Environmental Assessment for Mining Activities

Overview of BC’s Environmental Assessment Process

The provincial EA process occurs in two stages: pre-application and application review. 13

A.   Pre-Application Stage

  1. The proponent submits a project description to the Environmental Assessment Office (EAO), containing the following information:14
    • proponent information;
    • general background information;
    • project overview;
    • land-use setting;
    • consultation activities;
    • proposed development schedule; and
    • list of required permits.
  2. The EAO Executive Director determines whether the mine is a “reviewable project” in accordance with the threshold criteria set out in the Reviewable Projects Regulation (see: Thresholds for Reviewable Projects and Scope of Environmental Assessment, below). If a project is not reviewable under that regulation, the Minister of Environment may nevertheless exercise his/her discretion to designate a project as reviewable. Proponents may also choose to voluntarily “opt-in” to the EA process.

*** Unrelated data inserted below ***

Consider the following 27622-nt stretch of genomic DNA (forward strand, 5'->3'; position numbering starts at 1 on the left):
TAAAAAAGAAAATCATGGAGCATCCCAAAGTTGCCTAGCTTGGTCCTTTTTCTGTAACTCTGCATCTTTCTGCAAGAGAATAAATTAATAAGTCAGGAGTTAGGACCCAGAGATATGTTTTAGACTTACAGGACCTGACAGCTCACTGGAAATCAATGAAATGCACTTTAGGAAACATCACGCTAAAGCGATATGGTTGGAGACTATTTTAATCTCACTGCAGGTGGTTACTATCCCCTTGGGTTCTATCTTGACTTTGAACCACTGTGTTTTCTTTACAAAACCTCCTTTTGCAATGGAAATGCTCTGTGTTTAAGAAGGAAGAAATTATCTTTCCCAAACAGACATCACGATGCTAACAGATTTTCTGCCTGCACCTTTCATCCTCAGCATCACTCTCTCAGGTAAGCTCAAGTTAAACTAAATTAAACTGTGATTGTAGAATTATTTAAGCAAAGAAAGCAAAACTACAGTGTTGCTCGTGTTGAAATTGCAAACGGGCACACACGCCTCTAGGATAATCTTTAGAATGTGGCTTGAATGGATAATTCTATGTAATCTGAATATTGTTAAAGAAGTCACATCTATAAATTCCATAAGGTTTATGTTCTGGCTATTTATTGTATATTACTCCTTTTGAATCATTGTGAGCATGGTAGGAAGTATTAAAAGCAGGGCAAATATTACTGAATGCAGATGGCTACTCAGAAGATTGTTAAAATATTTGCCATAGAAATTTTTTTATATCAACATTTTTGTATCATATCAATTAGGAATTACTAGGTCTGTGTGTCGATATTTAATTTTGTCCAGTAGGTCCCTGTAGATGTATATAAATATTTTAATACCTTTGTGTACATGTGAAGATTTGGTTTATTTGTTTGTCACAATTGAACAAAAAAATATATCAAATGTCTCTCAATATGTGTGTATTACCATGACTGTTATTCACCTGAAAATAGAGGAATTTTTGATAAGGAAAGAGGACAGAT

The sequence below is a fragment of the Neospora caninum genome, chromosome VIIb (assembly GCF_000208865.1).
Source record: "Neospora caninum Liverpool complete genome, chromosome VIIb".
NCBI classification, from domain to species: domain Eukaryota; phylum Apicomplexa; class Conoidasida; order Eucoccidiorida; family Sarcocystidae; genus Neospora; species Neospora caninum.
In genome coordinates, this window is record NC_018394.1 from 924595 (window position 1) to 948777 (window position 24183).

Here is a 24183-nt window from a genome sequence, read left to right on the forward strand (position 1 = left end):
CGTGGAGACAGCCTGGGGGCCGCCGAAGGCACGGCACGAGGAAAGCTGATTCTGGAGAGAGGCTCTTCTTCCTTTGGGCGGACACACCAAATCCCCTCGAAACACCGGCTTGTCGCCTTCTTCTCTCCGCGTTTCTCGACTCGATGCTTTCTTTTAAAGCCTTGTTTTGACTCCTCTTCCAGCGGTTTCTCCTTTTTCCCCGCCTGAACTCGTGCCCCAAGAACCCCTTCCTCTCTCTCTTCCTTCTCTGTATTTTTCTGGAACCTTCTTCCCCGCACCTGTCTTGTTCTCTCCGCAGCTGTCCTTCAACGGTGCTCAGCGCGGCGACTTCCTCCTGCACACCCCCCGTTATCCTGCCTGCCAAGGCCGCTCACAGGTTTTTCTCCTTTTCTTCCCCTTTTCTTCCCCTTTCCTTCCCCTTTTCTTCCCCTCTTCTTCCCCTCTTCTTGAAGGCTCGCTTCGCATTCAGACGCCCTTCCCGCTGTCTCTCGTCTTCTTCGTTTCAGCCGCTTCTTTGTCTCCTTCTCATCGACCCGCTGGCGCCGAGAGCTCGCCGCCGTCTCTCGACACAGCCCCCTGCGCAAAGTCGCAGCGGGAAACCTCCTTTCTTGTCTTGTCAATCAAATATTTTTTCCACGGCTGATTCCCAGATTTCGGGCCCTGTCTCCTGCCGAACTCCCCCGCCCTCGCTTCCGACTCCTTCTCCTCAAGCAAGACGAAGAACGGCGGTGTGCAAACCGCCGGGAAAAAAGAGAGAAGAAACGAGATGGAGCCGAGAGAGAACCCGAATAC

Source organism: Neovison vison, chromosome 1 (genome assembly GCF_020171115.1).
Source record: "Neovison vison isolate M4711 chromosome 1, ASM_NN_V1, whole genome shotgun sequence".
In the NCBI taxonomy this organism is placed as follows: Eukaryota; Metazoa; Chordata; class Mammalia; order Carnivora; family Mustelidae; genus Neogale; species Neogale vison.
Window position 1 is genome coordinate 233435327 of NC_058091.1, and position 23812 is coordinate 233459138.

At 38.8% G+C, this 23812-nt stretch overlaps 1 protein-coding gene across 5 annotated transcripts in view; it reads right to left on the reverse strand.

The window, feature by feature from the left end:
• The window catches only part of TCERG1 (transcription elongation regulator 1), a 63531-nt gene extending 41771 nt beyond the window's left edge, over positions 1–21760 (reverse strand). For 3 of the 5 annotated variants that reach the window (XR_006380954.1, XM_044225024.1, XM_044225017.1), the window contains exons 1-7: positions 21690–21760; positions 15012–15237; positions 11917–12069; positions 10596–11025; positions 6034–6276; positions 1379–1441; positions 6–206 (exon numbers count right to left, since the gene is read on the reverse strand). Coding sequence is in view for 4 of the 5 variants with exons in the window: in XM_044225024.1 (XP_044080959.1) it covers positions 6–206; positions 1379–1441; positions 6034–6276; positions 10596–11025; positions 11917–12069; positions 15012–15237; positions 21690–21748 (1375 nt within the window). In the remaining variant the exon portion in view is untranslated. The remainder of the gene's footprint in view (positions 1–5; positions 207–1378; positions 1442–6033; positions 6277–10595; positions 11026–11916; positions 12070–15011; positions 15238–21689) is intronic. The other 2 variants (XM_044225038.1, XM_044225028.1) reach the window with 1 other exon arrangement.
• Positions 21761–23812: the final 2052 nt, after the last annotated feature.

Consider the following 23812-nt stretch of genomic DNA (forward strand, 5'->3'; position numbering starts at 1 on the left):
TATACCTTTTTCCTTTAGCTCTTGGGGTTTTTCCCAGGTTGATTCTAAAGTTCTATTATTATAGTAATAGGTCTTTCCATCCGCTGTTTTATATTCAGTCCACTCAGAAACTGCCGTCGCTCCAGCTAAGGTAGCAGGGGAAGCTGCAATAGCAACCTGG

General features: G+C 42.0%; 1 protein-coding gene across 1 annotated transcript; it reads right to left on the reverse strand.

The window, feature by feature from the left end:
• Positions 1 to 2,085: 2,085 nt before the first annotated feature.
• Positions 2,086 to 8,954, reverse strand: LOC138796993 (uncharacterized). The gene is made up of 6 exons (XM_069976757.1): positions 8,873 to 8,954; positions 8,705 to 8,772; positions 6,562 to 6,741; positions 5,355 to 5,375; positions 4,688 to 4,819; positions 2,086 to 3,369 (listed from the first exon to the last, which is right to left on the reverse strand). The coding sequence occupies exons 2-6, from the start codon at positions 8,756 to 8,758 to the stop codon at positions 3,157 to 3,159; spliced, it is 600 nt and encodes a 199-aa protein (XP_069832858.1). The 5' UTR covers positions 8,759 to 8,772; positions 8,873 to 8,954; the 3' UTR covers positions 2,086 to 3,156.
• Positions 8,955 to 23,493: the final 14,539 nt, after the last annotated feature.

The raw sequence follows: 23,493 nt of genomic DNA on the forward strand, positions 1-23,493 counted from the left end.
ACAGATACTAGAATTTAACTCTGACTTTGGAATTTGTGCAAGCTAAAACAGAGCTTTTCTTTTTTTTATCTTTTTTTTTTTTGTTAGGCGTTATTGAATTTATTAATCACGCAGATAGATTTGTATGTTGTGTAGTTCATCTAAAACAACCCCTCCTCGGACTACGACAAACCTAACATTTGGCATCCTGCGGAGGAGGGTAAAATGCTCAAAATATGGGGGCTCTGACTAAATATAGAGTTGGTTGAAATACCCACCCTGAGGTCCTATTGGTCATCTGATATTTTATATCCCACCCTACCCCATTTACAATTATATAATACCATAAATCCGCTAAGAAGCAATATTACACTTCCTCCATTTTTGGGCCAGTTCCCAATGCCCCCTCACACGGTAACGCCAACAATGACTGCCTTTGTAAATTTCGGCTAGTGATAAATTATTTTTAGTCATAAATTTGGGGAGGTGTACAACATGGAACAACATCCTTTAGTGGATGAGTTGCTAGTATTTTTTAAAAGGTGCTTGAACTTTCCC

3. For “reviewable projects”, the EAO Executive Director then decides whether the project “may have a significant adverse environmental, economic, social, heritage or health effect”.15  The EAO makes this decision after circulating the project description to other government agencies and First Nations and making it publicly available on the EAO’s Electronic Project Information Centre (e-PIC).16
    • If the EAO Executive Director determines the project will not have significant adverse impacts, he or she will issue a section 10(1)(b) order that the project is not subject to an EA.
    • If the EAO Executive Director determines the project may have significant adverse impacts, he or she will issue a section 10(1)(c) order requiring the project to undergo an EA.